There are over 840 commercial cartridges produced for the 55+ different calibers in our handgun database. On the average that is over 15 different cartridge variations for a given caliber. In order to calculate our various gun rankings we needed to find the best single representative cartridge to use for each caliber. Our article Selecting a Representative Cartridge details our selection process.
Muzzle Velocity (MV)
Muzzle velocity is defined as the speed of a projectile (the bullet) as it leaves the muzzle of the barrel of the firearm from which it is fired. Typically, it is an empirical value, meaning that it is actually measured with some type of instrument. An industry-standard instrument for taking this measurement is an optical chronograph. This is a device that is placed just in front of the tested firearm which measures the time it takes for the projectile to pass between two optical sensors that are placed a specific distance apart from each other. An optical chronograph consists of optical sensors, high speed electronic circuitry and a computer for calculating velocity based on the sensor data.
As empirical as this measurement may be, there are two things to note.
1) Measurements rely on the accuracy of the test equipment. This includes not only the equipment itself (i.e. the sensitivity of the optical sensors, the placement of the sensors, the speed of the supporting electronics, the precision of the velocity calculator, etc.) but also the environment (whether measurements are taken in the field versus in a lab, for instance).
2) Muzzle velocity is not measured at the muzzle of the barrel. The projectile’s velocity is actually measured several feet away from the muzzle of the barrel. This distance can vary based on the particular type of optical chronograph used, and where it is placed in front of the firearm.
Shown below is the M2 Chronograph by Competitive Edge Dynamics.
This chronograph is typically used in the field for calculating muzzle velocities at IPSC, IDPA and other competition pistol matches. The optical sensors of this chronograph are just two feet apart from each other and the sensors are placed anywhere from seven to twelve feet in front of the firearm. All things considered this means that the projectile must travel as far as fourteen feet from the muzzle before a measurement is taken. Also, the distance between sensors is relatively short, meaning that the measuring electronics has a small time-versus-distance factor to calculate velocity. This can affect the chronograph’s accuracy.
On the other hand, the ballistics standards organization SAAMI (Sporting Arms and Ammunition Manufacturers’ Institute) uses industrial systems such as infrared photoelectric screens from Oehler Research for sensors and quartz-based high-speed counters from Electronic Counters, Inc. for measuring time, or other equivalent laboratory-class industrial equipment. Also, they take measurements in a highly controlled lab environment.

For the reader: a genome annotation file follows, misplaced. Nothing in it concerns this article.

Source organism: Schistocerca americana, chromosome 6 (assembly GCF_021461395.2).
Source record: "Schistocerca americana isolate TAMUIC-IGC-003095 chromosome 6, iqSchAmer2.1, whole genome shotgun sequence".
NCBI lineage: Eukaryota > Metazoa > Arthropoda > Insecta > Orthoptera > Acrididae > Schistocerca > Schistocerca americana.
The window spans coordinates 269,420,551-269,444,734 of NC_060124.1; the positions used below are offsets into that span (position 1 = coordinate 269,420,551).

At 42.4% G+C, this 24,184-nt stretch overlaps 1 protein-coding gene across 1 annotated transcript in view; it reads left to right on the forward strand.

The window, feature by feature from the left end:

Shown below are SAAMI’s test equipment, environment and parameters for measuring muzzle velocity.
In most cases muzzle velocities for cartridges listed in our database are derived from SAAMI empirical measurement data. We say derived because muzzle velocity is affected by the length of the barrel that the cartridge is fired from. SAAMI uses test barrels of a specific length for a given caliber/cartridge type which in some cases is different from actual barrel lengths for handguns in our database. In such cases we must compensate for the difference between test barrel lengths and actual handgun barrel lengths. See our article on Muzzle Velocity versus Barrel Length for how we compensate for differences in barrel lengths.
Muzzle Energy (ME)
Muzzle energy is a calculated value based on the fundamental kinetic energy equation:
KE (in joules) = ½ mv2
m = mass (in kilograms)
v = velocity (in meters per second)
Add in the conversion factors for having mass in grains, velocity in feet per second and energy in foot-pounds and you get:
ME (in ft/lbs) = mv2/K
m = mass (in grains)
v = velocity (in feet per second)
K = the conversion constant 450,400
It uses the measured muzzle velocity and mass of a given projectile.
Power Factor (PF)
The Power Factor is a measure of the momentum of the bullet when fired from a particular handgun. It is generated by multiplying the bullet's muzzle velocity times the bullet's mass.
PF = mv x gr
Using bullet mass in grains and muzzle velocity in feet per second the resulting unit of measurement is actually "Grain feet per second" (gr·ft/s).
Power factor is a ranking system used in competitions sanctioned by the International Practical Shooting Confederation (IPSC), United States Practical Shooting Association (USPSA), Bianchi Cup, Steel Challenge and International Defensive Pistol Association (IDPA).
Taylor KO Factor (Taylor Knock Out Formula-TKO)
Developed by 20th century big-game hunter and ivory poacher named John Howard "Pondoro" Taylor in the 1940's. Meant to calculate the effectiveness of solid big-bore bullets, Taylor used this formula to make the point that big-bore bullets were more effective at stopping larger game than the lighter and faster bullets available at that time. His formula is an empirical one and is defined as:
TKO = (m*v*d)/7000
m = Mass of the bullet in grains
v = velocity of the bullet in feet per second
d = diameter of the bullet in inches.
The dividing by 7000 is because his formula converts grains to pounds (1 pound = 7000 grains).
The TKO obtained by this equation is a dimensionless number, as there isn't really a science behind it and it is merely a figure of merit for comparing different cartridge types. A higher TKOF value indicates better stopping power for the cartridge.